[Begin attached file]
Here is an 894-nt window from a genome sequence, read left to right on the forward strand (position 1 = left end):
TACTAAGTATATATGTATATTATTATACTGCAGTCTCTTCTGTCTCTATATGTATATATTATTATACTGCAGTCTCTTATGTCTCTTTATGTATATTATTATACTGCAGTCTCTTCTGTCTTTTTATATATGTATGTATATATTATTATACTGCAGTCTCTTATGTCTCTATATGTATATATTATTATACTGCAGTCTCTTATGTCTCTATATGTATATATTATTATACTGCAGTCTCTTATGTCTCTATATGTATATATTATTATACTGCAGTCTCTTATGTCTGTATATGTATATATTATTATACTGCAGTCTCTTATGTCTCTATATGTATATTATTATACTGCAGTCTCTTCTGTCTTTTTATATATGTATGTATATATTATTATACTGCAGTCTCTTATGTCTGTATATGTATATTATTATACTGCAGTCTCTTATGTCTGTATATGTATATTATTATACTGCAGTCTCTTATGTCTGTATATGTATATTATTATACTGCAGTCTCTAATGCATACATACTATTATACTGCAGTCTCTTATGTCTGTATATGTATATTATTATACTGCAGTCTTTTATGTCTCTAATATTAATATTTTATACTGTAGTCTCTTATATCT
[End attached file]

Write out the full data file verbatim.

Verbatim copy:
Here is an 894-nt window from a genome sequence, read left to right on the forward strand (position 1 = left end):
TACTAAGTATATATGTATATTATTATACTGCAGTCTCTTCTGTCTCTATATGTATATATTATTATACTGCAGTCTCTTATGTCTCTTTATGTATATTATTATACTGCAGTCTCTTCTGTCTTTTTATATATGTATGTATATATTATTATACTGCAGTCTCTTATGTCTCTATATGTATATATTATTATACTGCAGTCTCTTATGTCTCTATATGTATATATTATTATACTGCAGTCTCTTATGTCTCTATATGTATATATTATTATACTGCAGTCTCTTATGTCTGTATATGTATATATTATTATACTGCAGTCTCTTATGTCTCTATATGTATATTATTATACTGCAGTCTCTTCTGTCTTTTTATATATGTATGTATATATTATTATACTGCAGTCTCTTATGTCTGTATATGTATATTATTATACTGCAGTCTCTTATGTCTGTATATGTATATTATTATACTGCAGTCTCTTATGTCTGTATATGTATATTATTATACTGCAGTCTCTAATGCATACATACTATTATACTGCAGTCTCTTATGTCTGTATATGTATATTATTATACTGCAGTCTTTTATGTCTCTAATATTAATATTTTATACTGTAGTCTCTTATATCT